I am an elementary school media specialist (librarian) and a new mom. My daughters (born 12/27/2010 and 6/27/2013) are teaching me all kinds of new things every day. One thing they have taught me is that sometimes, there just isn't room for much else besides learning. If you're not sleeping, eating, talking, blogging, or whatever, it might just be because you're TOO BUSY LEARNING!

Thursday, June 26, 2008

Summer Reading for the Child at Heart

Today in Greensboro, it is hot hot hot. The perfect day to sit inside in the air conditioning with some lemonade and a good book. Here are a few of my top recommendations for your summer reading pleasure. These are all children's and young adult books selected from my school library specifically for my mom (but you'll like them too). Mom and I are pictured on the right. We both loved children's literature even before I was a media specialist.
  • Becoming Naomi Leon by Pam Munoz Ryan - This is one of my favorite authors, especially in the arena of multicultural children's literature. Ryan usually writes characters with roots in Mexico, and Naomi is one of the more brilliant of these. I love Naomi's transformation throughout the book, and I love that Ryan doesn't shy away from writing about complicated circumstances. Naomi's family and extended family are some of the strangest group of characters you might think to put together in a story, but the whole thing works.
  • Blue by Joyce Moyer Hostetter - This is especially for the North Carolinian readers. Blue is a piece of historical fiction written about the polio epidemic in Hickory, North Carolina, in the 1940s. Great use of imagery and symbolism in this book, and it's on a level that most fourth graders could grasp. And it made me cry.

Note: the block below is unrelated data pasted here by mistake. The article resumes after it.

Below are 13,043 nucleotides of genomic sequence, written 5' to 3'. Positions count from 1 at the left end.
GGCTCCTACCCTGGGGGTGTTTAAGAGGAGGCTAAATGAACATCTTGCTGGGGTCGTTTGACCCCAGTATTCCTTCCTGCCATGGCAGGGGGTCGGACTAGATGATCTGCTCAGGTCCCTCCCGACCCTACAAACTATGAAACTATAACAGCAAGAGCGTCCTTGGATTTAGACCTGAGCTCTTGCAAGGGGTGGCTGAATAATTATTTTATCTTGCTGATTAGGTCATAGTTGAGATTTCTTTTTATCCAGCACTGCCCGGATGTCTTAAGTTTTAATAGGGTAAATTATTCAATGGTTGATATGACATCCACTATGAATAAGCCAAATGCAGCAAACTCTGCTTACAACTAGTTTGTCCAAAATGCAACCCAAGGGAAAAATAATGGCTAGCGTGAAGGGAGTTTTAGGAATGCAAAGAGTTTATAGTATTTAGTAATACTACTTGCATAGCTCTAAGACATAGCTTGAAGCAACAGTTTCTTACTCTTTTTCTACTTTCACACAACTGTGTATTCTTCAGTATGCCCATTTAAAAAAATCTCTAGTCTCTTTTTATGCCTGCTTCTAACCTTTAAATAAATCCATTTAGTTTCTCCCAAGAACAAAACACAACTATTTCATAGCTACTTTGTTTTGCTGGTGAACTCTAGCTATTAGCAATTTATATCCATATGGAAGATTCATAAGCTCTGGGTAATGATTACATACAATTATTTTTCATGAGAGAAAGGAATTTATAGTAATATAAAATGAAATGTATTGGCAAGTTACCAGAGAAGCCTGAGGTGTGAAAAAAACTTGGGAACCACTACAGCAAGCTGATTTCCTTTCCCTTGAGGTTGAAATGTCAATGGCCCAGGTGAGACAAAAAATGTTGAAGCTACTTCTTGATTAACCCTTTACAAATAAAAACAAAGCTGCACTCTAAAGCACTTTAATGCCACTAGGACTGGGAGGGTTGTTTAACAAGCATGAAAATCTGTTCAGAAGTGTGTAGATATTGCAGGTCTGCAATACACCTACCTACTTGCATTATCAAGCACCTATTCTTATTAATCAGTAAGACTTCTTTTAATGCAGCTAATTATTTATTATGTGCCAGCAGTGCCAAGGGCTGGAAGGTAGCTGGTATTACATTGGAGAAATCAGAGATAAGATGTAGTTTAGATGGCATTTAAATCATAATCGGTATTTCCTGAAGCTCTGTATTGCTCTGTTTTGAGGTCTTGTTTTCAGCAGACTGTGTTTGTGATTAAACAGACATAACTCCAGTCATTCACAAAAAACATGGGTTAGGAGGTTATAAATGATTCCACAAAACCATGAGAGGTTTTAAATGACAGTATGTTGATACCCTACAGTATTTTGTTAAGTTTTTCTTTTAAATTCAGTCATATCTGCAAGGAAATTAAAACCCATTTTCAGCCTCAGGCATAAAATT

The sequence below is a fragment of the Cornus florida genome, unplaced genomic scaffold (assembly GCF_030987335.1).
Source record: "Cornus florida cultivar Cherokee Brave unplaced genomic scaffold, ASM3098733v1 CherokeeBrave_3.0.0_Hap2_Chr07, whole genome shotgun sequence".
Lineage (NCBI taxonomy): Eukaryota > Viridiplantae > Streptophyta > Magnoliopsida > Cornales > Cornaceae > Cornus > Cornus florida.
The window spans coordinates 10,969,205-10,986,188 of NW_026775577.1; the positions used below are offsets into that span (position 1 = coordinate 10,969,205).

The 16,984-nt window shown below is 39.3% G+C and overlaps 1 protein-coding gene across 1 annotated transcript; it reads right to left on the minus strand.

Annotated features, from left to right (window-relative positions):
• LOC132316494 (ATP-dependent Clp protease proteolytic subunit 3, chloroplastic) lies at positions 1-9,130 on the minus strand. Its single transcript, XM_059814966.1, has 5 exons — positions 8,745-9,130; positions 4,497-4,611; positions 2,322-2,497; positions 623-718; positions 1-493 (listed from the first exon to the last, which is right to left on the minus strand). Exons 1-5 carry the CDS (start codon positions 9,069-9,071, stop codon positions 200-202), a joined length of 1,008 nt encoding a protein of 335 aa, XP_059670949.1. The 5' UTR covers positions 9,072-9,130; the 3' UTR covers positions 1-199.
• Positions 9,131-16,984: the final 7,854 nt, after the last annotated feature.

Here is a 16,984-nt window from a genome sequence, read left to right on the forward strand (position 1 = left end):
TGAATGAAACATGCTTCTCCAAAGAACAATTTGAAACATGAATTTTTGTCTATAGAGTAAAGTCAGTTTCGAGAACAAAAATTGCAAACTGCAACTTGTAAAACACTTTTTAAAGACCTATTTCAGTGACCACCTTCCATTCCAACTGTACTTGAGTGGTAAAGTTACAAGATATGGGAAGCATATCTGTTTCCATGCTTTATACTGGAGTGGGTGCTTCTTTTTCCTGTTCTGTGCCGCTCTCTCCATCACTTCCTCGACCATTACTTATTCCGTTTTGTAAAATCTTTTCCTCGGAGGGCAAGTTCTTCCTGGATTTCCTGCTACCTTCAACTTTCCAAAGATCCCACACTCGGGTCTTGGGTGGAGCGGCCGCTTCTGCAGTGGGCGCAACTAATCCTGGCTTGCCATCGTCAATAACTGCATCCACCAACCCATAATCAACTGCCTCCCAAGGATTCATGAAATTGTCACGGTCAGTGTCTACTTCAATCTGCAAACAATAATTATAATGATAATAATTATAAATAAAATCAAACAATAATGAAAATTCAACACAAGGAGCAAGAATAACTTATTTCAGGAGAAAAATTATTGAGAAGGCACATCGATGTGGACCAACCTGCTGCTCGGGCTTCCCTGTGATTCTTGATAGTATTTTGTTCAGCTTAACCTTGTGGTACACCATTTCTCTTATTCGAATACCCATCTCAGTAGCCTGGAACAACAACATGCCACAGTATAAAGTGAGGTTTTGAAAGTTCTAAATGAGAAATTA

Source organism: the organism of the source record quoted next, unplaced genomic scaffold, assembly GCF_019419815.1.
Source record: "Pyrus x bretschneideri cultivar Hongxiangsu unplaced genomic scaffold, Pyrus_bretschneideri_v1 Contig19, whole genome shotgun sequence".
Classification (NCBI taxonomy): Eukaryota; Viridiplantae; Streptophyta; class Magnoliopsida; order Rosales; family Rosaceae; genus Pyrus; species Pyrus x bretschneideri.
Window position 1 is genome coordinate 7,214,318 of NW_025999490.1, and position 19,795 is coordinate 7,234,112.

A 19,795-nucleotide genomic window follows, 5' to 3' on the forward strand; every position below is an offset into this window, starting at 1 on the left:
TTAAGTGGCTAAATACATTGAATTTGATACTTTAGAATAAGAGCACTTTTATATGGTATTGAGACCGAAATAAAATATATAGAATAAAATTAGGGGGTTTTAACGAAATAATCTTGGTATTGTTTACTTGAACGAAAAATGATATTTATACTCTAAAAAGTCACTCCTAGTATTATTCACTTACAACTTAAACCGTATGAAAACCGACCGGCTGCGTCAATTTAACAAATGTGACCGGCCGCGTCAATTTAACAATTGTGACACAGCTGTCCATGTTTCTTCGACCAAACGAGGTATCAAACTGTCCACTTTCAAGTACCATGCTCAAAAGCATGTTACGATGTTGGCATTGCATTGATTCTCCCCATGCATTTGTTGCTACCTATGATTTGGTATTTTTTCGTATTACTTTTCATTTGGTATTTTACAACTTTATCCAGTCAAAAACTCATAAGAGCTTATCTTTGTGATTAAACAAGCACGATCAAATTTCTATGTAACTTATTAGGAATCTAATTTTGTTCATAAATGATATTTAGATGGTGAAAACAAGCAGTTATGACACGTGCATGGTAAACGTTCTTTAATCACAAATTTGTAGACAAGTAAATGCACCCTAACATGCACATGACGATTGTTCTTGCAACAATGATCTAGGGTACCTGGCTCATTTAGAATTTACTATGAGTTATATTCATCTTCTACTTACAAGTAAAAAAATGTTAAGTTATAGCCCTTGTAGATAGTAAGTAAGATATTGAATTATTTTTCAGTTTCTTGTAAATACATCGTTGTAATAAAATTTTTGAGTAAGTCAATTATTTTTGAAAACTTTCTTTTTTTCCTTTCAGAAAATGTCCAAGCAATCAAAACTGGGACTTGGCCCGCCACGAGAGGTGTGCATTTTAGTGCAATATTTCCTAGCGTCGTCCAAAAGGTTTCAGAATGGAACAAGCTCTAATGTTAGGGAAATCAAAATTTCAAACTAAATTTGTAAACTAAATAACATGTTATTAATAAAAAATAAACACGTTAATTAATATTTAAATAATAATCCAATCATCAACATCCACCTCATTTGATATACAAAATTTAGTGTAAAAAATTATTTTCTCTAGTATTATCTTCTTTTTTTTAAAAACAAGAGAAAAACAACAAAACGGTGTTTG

• Clementine by Sara Pennypacker - Here is a modern-day Ramona the Pest. Clementine is lovable and mischievous, and the book is hilarious. I especially recommend this one to folks who may be affected by some level of hyperactivity, as Clementine certainly is.
  • Hattie Big Sky by Kirby Larson - This is a recent Newbery Honor Book, and I read it because it had won the award. I gave it to Mom because my mental picture of Hattie's Montana is probably due as much to childhood road trips to the Midwest as to the author's fine descriptions. Montana, although it is the setting of the book, really could be considered a character as well.
  • Hidden on the Mountain by Karen Gray Ruelle and Deborah Durland Desaix - I hate to read Holocaust Literature (too horrible), but I loved this book. It's a nonfiction account of a community in occupied France (Le Chambon) whose inhabitants hid Jewish children during the Holocaust. The authors did extensive research for the book, and all of the accounts are based upon interviews with real people who were hidden in Le Chambon. It's pretty thick, but I read it in about two days because I could hardly put it down.
  • The Higher Power of Lucky by Susan Patron - The Newbery Award winner that caused a huge stink the year it was awarded. Why? Because the word "scrotum" appears in the book, and on the first page too! But seriously, once you grow up and read the book, it does belong in the library, thank you very much. Like Hattie Big Sky, the setting here is strange and wonderful and integral to the plot and character formation. And like Becoming Naomi Leon, Lucky is blessed with a highly peculiar family situation.